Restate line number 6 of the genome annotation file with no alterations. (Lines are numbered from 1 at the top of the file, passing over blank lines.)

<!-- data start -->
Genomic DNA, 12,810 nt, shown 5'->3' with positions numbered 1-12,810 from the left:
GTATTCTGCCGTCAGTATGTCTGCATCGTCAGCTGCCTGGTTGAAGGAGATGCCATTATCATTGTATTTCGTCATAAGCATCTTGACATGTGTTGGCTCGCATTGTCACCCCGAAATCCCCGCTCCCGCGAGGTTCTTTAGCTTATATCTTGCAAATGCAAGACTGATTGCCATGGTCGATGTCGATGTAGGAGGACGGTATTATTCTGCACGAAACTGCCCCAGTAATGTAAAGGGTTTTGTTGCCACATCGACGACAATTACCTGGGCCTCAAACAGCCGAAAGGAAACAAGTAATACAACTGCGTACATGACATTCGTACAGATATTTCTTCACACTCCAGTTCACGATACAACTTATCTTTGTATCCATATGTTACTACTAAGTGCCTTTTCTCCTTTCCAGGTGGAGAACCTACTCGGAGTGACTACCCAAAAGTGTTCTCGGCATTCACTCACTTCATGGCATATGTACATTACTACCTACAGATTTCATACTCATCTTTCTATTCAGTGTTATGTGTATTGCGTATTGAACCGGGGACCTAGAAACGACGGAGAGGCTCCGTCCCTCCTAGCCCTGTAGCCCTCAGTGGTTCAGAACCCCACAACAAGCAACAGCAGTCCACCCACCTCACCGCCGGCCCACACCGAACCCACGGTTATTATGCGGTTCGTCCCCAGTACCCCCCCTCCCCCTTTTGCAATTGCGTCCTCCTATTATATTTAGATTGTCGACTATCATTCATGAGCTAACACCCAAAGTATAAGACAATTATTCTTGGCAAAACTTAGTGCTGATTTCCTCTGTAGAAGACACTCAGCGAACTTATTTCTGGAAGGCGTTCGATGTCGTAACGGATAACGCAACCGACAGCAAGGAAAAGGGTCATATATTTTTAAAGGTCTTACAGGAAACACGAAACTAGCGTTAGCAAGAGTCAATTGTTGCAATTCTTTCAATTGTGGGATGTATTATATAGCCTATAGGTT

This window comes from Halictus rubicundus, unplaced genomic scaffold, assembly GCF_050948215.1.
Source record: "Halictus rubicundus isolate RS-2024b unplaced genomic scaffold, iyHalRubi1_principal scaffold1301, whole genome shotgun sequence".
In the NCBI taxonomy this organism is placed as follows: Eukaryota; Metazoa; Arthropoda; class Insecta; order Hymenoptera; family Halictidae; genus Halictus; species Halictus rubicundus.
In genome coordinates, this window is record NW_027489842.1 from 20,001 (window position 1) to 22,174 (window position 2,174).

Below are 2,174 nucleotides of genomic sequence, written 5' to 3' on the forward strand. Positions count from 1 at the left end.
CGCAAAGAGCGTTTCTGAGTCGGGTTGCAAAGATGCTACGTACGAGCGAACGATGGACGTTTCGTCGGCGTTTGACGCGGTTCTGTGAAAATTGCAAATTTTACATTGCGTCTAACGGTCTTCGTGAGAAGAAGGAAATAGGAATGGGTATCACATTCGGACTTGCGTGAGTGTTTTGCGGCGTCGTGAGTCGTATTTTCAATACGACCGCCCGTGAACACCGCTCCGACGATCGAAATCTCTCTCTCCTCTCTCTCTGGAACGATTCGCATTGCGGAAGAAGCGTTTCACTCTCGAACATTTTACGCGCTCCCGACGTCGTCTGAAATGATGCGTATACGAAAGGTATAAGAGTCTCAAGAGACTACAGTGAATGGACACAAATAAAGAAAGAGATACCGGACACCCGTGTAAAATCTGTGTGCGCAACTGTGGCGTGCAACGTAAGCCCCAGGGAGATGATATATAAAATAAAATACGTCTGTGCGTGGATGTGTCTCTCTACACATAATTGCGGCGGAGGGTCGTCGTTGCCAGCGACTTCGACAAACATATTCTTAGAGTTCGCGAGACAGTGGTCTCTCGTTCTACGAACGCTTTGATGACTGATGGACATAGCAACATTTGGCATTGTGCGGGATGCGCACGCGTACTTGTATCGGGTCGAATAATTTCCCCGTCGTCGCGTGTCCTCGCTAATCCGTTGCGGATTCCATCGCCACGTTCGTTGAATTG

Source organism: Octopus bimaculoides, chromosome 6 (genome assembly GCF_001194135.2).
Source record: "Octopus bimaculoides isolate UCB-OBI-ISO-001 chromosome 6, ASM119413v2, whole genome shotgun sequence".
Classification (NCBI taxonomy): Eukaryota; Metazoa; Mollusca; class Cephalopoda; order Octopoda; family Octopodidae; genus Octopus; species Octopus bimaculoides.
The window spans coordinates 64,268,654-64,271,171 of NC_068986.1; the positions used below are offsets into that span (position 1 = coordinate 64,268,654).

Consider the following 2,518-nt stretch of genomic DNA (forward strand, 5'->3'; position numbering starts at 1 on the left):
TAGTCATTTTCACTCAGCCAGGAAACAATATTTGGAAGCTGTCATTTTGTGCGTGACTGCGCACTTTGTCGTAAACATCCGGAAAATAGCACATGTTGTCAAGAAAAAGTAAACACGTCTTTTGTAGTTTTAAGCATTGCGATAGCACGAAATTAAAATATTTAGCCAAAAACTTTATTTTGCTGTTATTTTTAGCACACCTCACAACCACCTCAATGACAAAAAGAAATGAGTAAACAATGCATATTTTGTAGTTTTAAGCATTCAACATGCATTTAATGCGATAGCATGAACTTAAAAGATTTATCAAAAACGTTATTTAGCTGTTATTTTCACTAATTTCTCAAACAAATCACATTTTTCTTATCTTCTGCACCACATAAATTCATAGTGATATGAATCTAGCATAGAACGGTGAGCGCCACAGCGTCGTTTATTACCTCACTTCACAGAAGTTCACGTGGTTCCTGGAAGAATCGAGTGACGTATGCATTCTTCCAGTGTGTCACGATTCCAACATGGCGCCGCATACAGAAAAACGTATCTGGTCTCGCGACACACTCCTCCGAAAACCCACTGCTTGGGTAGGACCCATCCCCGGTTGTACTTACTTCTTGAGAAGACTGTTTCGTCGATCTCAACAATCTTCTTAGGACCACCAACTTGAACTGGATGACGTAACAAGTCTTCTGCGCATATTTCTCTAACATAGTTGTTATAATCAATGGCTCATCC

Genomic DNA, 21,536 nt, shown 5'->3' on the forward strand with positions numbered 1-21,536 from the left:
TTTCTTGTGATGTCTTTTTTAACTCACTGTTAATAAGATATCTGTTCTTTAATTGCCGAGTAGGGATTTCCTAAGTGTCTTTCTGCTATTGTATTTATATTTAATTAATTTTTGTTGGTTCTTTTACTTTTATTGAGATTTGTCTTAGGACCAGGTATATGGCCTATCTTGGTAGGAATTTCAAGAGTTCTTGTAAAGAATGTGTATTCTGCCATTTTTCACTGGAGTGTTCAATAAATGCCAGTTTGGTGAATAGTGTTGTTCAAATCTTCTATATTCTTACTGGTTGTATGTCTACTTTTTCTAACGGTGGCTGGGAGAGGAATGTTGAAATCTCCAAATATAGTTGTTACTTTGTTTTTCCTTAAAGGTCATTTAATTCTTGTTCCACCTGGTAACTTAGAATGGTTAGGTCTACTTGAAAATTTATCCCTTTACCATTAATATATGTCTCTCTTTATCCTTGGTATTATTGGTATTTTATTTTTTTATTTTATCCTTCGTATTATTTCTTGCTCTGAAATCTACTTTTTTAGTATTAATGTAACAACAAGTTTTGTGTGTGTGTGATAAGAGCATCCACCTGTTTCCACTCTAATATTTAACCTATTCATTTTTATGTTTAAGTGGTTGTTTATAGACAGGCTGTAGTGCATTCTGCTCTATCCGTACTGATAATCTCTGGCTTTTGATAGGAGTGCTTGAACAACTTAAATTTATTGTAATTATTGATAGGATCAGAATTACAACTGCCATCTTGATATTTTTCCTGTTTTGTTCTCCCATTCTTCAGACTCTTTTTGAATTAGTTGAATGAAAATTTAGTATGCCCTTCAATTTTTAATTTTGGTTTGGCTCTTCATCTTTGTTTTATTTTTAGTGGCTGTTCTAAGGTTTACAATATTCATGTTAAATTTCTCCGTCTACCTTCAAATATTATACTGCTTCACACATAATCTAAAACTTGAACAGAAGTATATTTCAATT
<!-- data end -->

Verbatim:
In genome coordinates, this window is record NW_027489842.1 from 20,001 (window position 1) to 22,174 (window position 2,174).